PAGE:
How my Grandfather Befriended a Nazi

Claude Blum (1910-2002) was my grandfather from my mother’s side. He was an officer in the French army. Though Alfred Dreyfus was acquitted in 1906, I dare to assume that Jewish officers in the French army never fully felt at ease. With the collapse of France in June 1940, and the armistice with Germany, Claude Blum joined the Resistance and was condemned to death by the Vichy government for rebellion. In 1943, his life was spared by a German officer in unexpected circumstances. My grandfather recorded his story in an article published in 1965 in a veterans’ journal. Having come across this article, I decided to translate it from French and to republish it. I do so not only to honor the memory of my grandfather but also to share the story’s message: there can be decency and brotherhood in war, even between sworn enemies, even between a Jew and a Nazi. Claude Blum was granted the highest military and civilian honors: Croix de Guerre (Cross of War), Médaille de la Résistance (Resistance Medal), and Légion d’Honneur (Legion of Honor).

A peaceful tourist

On the 28th of May 1943 at 11 am Charles Blond vanishes. He was arrested that morning by OVRA (the Italian political police). An Italian officer politely explained to him that, under his real identity, he enjoys the name recognition of a rebellious French officer condemned to death by Vichy. The Italian officer also explained that the German authorities had noticed him since the 8th of November 1942. For it is on that date that the Gestapo started providing him food and shelter.

In other words, it seems to Blond that he is suspected of spying against the Axis powers. Blond decides that it is time to vanish. On that day, his escape is brilliantly planned and executed thanks to sympathetic Corsicans.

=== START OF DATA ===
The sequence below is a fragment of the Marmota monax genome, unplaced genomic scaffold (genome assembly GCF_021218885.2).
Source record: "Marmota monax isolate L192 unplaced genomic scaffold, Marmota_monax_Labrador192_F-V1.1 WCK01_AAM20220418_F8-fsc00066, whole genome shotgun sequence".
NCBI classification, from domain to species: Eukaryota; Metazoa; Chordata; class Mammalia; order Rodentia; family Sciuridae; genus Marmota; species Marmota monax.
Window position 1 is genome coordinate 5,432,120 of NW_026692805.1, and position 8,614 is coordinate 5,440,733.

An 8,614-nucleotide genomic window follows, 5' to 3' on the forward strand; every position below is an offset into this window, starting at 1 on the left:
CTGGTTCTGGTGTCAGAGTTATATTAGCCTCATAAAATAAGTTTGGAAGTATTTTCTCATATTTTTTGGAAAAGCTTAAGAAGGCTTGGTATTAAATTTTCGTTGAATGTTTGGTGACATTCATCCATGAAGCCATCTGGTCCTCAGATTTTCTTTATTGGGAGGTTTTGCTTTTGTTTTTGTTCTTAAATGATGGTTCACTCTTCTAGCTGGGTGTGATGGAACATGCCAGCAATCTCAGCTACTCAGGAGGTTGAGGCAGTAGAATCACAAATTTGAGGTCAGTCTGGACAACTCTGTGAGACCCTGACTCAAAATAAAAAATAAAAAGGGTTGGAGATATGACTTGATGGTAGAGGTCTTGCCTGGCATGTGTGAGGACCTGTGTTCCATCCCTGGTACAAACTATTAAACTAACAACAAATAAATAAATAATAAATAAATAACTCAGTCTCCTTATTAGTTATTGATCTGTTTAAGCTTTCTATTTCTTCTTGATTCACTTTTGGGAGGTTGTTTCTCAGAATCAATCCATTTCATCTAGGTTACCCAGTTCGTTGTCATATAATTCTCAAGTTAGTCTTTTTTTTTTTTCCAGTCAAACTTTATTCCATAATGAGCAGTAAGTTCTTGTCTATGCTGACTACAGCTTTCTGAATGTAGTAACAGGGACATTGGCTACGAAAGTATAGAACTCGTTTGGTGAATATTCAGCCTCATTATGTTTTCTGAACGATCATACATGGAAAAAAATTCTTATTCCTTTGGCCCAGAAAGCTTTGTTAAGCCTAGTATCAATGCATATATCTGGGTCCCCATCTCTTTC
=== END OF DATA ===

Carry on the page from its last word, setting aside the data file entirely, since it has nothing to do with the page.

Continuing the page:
Corsica, a giant aircraft carrier

Shortly afterwards, Claude Bussières decides to tour the costal villages around Bastia, as well as the central Corsican towns of Ponte Leccia and Moltifao. Those hikes were recommended to him by the “Travel Agency” in charge of his whereabouts. Then the Agency sends him the following message:

“The Germans want to turn Corsica into a giant aircraft carrier in order to maintain their positions in North Africa despite their retreat. The Allies need to know the sites chosen by the Germans for their airfields. Your in-depth knowledge of German shall enable you to overhear conversations. Also, from now on, you are a taxi driver named Benini. You and your cab will be requisitioned by the Germans for their base in Borgo. Obviously, you’re not supposed to understand a word of German.”

The dangers of collaboration

Benini starts his job. He’s altogether committed and clumsy, but also much appreciated thanks to his good driving. Could it be said, however, that he is scared?

Yes, he is scared; not of the Germans but of Corsican patriots. They keep threatening him with reprisals if he continues his shameful collaboration. But Benini is relentless and keeps telling Corsicans that the Germans are nice and polite.

Yet it is not because of those patriots that Benini will have to quit his job. He eventually joins them in the underground, and this is how.

Patrimonio and lobster

On a fine summer day, an air force second lieutenant from the Africa Korps asks Benini to drive him to Bonifacio. The German officer doesn’t seat in the back but next to his driver, and he starts a conversation. He expresses his desire to eat a lobster in Bonifacio. The driver, eager to satisfy his master, begins his search of the coveted animal. Not an easy task, despite the abundance of lobsters in the area, because Corsican fishermen do not want to help collaborators. Yet Benini eventually gets hold of a lobster and the thankful German officer invites him to join him for lunch. Honored -and bon vivant- Benini accepts.